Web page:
In our most recent convocation, President Fred Gainous told Florida A&M University students that the university wouldn’t tolerate students that haven’t paid their tuition fees by the September 23 deadline.
Even if they are out of state students on university-provided scholarships, eighteen hundred students may face cancellation of their classes.
In essence, students are being punished for the sins of an administration.
Why should the student body and their parents be asked to pay out of pocket for fees timely financial aid would have provided?
Why should we have to worry about the status of our classes when a more responsible staff could have prevented this whole predicament?
With delays that include lost paperwork and new tax verification forms, there’s no telling when students will receive their money. Others have advised that those threatened with cancelled classes take out loans.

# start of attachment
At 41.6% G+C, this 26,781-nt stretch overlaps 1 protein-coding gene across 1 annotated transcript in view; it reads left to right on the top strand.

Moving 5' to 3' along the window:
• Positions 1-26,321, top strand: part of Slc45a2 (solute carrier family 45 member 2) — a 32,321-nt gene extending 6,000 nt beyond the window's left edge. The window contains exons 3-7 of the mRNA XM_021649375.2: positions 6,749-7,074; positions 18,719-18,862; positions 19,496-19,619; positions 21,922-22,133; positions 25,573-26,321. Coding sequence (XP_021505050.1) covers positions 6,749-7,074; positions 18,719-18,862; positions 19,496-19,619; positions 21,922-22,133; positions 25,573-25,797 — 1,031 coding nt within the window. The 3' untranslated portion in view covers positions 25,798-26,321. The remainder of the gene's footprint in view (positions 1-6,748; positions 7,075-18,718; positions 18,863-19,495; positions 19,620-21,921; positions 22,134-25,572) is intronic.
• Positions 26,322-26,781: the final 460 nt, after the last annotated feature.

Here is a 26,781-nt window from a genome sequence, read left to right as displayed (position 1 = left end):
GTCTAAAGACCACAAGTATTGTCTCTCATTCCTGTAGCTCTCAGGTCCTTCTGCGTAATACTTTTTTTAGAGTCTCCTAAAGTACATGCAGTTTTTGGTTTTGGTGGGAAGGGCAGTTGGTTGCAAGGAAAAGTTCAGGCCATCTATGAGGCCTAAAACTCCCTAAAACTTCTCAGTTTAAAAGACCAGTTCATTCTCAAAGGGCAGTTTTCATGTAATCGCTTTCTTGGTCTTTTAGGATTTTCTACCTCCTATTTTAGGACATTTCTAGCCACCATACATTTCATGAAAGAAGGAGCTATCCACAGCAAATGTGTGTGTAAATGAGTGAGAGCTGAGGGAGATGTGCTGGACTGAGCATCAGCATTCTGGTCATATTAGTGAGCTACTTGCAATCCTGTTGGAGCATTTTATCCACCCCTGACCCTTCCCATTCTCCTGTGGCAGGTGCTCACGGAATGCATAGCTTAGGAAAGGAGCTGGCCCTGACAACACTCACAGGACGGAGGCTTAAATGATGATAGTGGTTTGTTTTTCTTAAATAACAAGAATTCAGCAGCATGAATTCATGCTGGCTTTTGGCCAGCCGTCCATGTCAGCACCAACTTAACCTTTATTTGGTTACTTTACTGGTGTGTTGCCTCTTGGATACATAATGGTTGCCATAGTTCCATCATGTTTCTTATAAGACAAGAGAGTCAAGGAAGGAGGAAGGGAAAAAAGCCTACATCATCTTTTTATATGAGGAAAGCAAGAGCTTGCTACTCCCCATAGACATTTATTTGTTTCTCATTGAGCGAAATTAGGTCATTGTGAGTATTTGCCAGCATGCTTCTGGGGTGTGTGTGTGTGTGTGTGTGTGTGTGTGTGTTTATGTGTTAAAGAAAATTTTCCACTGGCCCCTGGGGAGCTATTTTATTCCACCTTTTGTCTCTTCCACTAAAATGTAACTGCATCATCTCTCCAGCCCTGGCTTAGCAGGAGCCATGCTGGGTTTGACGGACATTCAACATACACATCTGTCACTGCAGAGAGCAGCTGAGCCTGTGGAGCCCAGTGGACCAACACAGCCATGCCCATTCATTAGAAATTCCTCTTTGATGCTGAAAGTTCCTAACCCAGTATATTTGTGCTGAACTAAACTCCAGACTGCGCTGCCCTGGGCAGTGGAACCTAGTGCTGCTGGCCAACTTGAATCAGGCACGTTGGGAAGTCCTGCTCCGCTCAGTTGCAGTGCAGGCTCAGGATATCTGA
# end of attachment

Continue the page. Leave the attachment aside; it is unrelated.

While this seems like a helpful suggestion, students who are underage, unfamiliar with the loan process or already plagued with bad credit the solution presents more hassles and stress than solutions.
Even though the administration ensures that all students receiving financial aid will be reinstated to their classes as soon as possible, the idea that any student’s classes would be cancelled is unacceptable. Mistakes within administration are to be expected but when students’ grades are jeopardized because of them, lines have to be drawn.
Before demanding punctuality from its students, the university must demand it from its own departments.
Marie Frasier for The Famuan